Perceived social support and the path to college: A comparative study of foster care and non-foster care youthedit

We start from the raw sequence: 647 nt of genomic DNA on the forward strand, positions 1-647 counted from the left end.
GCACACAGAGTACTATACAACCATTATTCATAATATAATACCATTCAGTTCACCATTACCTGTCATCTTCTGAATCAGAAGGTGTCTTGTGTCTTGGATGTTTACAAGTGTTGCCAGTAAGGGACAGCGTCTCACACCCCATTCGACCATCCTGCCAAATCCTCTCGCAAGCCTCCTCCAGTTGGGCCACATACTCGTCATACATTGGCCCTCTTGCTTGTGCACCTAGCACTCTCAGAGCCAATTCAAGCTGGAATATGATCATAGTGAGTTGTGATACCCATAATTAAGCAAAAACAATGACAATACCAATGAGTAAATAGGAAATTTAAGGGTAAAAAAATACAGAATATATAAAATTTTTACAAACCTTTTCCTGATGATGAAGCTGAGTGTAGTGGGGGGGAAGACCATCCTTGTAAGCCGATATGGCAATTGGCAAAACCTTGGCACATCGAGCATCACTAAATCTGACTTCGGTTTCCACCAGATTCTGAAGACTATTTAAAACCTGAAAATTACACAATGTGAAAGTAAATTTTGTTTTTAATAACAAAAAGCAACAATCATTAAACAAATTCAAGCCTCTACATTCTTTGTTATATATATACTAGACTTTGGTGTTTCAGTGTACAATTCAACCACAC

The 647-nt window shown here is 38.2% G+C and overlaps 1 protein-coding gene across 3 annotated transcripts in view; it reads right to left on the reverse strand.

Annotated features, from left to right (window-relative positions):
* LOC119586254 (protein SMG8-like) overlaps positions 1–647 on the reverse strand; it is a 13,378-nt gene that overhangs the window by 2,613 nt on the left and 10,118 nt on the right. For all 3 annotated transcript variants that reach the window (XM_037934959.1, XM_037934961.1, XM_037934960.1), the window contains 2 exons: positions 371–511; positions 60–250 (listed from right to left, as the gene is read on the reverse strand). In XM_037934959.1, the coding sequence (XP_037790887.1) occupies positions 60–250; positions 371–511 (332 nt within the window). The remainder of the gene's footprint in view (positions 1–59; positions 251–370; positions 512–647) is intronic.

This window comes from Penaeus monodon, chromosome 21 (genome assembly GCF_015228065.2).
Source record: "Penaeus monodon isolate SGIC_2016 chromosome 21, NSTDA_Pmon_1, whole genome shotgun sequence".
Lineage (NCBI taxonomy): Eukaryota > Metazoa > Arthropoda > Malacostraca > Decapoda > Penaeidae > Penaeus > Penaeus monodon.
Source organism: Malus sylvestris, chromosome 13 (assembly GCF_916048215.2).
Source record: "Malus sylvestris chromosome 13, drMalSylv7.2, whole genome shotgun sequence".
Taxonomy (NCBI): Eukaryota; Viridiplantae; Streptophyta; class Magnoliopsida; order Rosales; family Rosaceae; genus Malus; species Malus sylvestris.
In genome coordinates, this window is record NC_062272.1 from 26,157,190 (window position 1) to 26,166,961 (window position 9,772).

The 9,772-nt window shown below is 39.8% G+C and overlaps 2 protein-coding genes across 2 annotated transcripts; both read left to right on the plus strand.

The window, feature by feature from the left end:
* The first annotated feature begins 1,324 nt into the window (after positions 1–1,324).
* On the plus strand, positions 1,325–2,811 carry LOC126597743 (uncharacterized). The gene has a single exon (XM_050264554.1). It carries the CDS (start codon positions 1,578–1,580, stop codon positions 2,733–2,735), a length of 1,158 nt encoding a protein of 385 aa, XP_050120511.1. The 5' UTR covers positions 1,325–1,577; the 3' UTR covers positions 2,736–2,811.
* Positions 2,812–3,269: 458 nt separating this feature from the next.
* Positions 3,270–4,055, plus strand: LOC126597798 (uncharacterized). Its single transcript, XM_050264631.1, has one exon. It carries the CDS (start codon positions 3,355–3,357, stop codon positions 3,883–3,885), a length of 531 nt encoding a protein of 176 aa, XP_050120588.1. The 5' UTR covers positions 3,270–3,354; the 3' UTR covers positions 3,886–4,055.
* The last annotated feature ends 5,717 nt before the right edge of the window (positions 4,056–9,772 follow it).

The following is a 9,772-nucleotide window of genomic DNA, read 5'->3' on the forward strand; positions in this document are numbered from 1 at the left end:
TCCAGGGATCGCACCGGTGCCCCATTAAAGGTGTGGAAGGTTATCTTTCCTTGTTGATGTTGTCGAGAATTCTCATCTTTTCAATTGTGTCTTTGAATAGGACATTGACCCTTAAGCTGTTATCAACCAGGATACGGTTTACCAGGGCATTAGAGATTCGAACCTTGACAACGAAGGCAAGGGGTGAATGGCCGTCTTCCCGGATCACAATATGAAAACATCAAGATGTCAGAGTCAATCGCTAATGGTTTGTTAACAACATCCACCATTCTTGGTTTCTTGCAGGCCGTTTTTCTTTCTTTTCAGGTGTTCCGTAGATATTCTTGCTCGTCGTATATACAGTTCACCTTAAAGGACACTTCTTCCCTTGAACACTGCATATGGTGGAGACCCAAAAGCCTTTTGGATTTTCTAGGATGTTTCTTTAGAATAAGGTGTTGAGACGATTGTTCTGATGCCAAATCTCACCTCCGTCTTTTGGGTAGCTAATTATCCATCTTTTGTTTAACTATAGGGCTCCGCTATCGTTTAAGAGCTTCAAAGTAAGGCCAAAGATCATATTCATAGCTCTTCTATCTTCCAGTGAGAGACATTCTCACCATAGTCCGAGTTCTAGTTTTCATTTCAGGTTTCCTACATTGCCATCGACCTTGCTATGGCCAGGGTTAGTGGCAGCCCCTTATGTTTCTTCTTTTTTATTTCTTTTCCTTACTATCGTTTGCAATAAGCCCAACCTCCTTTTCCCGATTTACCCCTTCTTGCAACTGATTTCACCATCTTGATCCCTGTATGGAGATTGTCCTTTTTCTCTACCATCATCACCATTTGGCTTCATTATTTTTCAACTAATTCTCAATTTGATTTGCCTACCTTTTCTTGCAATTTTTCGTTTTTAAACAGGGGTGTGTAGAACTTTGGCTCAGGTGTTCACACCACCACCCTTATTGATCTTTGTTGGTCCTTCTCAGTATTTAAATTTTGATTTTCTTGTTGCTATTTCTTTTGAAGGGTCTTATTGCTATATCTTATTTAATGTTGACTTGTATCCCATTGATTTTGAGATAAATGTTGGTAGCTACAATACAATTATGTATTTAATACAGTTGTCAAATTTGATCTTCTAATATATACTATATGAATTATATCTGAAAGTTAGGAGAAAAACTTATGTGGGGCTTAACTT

Foster care youth have poor educational outcomes and few achieve college degrees. There is limited research on college-enrolled foster care youth, how these youth compare to non-foster care youth and what factors are associated with college-going. This quantitative comparison study of 75 foster care and 65 non-foster care youth identified perceived social support levels using the MSPSS in addition to amounts and sources of social support related to college-going. The participants are New York City youth between 18 and 23 years old, enrolled in public four-year colleges. The foster youth are recipients of Education and Training Vouchers (ETVs). The results show that foster care youth receive significantly less social support for college from biological families but get key support from foster care staff and school staff. The results also show that perceived social support from foster families, encouragement for college and foster care placement type are predictive of total perceived social support.